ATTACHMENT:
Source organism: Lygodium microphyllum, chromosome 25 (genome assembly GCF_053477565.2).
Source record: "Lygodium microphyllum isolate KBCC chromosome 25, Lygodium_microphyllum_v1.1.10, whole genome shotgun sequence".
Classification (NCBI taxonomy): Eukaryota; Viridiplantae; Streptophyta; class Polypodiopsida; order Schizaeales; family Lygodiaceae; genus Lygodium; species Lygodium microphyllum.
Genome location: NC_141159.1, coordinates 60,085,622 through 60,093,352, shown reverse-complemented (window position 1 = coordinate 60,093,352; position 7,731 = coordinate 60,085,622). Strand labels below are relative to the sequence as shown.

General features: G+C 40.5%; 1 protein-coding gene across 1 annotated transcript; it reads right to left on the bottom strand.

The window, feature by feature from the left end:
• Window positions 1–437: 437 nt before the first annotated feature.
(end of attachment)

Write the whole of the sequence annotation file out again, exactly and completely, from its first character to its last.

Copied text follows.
Source organism: Lygodium microphyllum, chromosome 25 (genome assembly GCF_053477565.2).
Source record: "Lygodium microphyllum isolate KBCC chromosome 25, Lygodium_microphyllum_v1.1.10, whole genome shotgun sequence".
Classification (NCBI taxonomy): Eukaryota; Viridiplantae; Streptophyta; class Polypodiopsida; order Schizaeales; family Lygodiaceae; genus Lygodium; species Lygodium microphyllum.
Genome location: NC_141159.1, coordinates 60,085,622 through 60,093,352, shown reverse-complemented (window position 1 = coordinate 60,093,352; position 7,731 = coordinate 60,085,622). Strand labels below are relative to the sequence as shown.

General features: G+C 40.5%; 1 protein-coding gene across 1 annotated transcript; it reads right to left on the bottom strand.

The window, feature by feature from the left end:
• Window positions 1–437: 437 nt before the first annotated feature.